UNDERGROUND VOICES: FICTION
How to Tell Your Aunt and Uncle You Want to Marry Their Daughter
Be prepared to die.
Know it has happened before and for a whole lot less. Understand that what you’re asking them to
So to summarize, what you’re doing takes lots of balls and lots more stupidity.
Pray you’ve got the right combination of both.
On the night this is to go down, their daughter (and since two Tuesdays from last Monday, your fiancée) Devin—WILL. NOT. BE. THERE.
Take a second. Maybe two. Repeat this line. Maybe twice.
Devin will be in the Motel 6 near the State Line, sweating and pacing and gnawing her fingernails to the forearm. In most situations where “young -- man -- asks -- father -- for -- younger -- daughter’s -- hand -- in -- marriage,” it is beneficial, even wise, for her to be present, for: A.) Emotional, mental, and possibly physical support. And: B.) So they can witness that glazed-over look of love in her eyes.
Here, that’s just not going to fly.
Them seeing their daughter wrap her hand around your knee will only crystallize the horror already forming in their minds, and it has nothing to do with love. It has to do with
Memorize those letters. Now forget them.
Wear your police uniform. Your shirt and trousers should be crisp and hand-pressed to a pleat. Shoes buffed. Studies have shown an officer’s uniform’s paramilitary appearance has a strong psychological influence in the minds of civilians. It conveys power and authority, yet safety. But more importantly to you, it tends to curb most illegal and dubious behavior.
Take the police cruiser. Wear your weapon belt.
Think about stopping off for an expensive bottle of wine, but don’t. They know you’re not a classy wine guy. The small bulb of gut pushing your shirt out shows you’re a cheap beer man through and through. Plus, you don’t want to give this man and his wife alcohol to wash down what you’re about to tell them.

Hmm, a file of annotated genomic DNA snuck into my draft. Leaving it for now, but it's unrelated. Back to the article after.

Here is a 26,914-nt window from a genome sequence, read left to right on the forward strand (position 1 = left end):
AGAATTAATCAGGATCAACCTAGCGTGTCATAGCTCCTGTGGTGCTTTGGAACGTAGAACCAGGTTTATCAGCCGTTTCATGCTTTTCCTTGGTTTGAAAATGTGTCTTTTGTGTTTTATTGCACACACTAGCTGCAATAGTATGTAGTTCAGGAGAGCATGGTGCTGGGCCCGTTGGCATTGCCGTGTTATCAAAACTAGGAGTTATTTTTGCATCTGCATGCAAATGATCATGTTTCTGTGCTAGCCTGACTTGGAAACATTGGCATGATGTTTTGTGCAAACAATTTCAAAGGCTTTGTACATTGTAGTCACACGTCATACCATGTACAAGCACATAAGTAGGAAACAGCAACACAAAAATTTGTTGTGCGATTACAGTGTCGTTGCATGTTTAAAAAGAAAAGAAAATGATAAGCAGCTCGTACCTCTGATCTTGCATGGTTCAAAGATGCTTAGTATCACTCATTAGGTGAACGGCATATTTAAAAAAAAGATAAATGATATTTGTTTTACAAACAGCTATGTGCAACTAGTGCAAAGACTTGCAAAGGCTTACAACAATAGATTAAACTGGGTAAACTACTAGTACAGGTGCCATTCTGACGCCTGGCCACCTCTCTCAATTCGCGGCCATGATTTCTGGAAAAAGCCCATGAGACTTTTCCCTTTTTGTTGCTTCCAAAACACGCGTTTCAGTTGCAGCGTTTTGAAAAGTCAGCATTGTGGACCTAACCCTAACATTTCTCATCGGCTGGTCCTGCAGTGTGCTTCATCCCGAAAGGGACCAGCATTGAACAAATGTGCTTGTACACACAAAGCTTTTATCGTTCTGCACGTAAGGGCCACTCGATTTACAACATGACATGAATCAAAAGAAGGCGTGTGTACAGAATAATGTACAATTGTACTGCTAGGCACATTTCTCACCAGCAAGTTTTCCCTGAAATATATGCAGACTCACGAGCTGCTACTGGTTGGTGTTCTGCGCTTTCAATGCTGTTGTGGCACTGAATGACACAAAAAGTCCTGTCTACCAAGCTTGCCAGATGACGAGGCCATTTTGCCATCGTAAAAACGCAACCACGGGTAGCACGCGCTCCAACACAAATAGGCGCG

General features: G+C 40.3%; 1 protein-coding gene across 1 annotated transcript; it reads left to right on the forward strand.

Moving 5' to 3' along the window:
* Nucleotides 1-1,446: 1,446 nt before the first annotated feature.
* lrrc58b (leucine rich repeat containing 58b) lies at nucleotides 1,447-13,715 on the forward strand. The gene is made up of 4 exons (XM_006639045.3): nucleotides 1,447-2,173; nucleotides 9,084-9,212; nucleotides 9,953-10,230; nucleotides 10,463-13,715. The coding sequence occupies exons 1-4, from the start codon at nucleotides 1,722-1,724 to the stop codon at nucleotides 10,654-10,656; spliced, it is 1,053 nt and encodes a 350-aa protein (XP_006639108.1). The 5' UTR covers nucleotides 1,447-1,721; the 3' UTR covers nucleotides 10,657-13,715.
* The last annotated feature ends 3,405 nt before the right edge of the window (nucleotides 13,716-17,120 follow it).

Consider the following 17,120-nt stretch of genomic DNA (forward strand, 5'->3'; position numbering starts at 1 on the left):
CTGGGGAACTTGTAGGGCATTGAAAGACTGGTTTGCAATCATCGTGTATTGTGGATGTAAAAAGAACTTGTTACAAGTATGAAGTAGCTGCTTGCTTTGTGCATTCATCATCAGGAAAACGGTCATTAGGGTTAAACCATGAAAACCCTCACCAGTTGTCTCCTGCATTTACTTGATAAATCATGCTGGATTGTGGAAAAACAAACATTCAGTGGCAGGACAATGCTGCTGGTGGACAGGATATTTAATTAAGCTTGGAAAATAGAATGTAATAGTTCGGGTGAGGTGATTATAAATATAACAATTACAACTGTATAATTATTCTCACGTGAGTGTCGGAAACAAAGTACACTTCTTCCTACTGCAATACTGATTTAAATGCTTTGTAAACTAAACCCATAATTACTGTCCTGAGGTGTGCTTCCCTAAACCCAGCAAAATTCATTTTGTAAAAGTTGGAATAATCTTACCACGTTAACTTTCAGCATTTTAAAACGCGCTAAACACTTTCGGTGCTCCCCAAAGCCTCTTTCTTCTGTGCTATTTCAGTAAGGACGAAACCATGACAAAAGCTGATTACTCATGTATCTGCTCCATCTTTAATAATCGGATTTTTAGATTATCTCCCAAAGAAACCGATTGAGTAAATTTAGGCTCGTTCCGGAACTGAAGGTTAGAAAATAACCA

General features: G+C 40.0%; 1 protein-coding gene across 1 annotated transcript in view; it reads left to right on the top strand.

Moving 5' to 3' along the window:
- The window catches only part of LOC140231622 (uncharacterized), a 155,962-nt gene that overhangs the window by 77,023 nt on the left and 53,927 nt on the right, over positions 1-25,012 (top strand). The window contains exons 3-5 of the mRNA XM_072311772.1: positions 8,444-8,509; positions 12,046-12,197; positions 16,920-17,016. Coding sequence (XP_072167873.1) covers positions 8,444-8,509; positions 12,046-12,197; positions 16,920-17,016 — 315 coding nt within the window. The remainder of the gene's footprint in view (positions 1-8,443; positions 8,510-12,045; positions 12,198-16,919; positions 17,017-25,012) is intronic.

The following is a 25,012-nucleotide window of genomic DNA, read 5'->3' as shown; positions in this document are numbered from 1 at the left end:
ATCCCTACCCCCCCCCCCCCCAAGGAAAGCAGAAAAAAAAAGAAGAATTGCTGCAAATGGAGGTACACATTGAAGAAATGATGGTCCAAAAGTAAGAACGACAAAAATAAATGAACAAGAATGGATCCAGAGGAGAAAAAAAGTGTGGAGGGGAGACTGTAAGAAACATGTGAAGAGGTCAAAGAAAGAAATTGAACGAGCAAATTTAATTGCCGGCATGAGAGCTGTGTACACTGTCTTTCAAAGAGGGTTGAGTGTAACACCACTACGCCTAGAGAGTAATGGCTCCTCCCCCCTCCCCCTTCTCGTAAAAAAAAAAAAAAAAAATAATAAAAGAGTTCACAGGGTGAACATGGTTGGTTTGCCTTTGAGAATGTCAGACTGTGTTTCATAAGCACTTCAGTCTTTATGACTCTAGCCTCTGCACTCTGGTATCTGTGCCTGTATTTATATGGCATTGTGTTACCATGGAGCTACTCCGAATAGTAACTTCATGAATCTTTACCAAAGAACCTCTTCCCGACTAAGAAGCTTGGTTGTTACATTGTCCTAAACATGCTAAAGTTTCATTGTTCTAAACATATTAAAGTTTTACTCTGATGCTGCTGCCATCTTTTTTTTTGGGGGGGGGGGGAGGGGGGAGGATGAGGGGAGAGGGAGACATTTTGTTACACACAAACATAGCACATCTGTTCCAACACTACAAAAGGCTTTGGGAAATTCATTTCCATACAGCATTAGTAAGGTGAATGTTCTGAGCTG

Equation: Alcohol + Incest x Nam Flashbacks = Very Bad Things².
Pull up to their house and kill time. When delivering bad news of accidents to unsuspecting parents, police procedure states an officer should turn on his or her flashers and make plenty of noise on the way to the front door. Let them see you, let the images do some of the work so they can ease into the shock of what they’re about to hear. So they sort of know what’s coming without knowing.
Follow this advice.
Before you ring the doorbell, call Devin and tell her you’re about to go in. Say, “I’ll call you when it’s over.” Blow her a kiss through the phone. “It’s okay,” say. Say, “I loved you.”
Take a deep breath, ring the bell, and hope it’s not an omen that you said “loved” past perfect, instead of “love” present tense.
When your aunt lets you in, they know something’s up. She puts her hand to her mouth and says, “What’s happened?”
Wave your hand and say, “No, no. Nothing’s happened.” Think about thinking about what happened twice last night and once this morning.
Kiss her on the cheek and shake his good hand firm, never breaking eye contact. Show him you’re a stand-up guy. Ready to protect and to serve. Not the skinny snot-nosed nephew they’ve come to know and shrug off.
Take your shoes off at the door. You don’t want to stain their carpet. You’re already staining enough.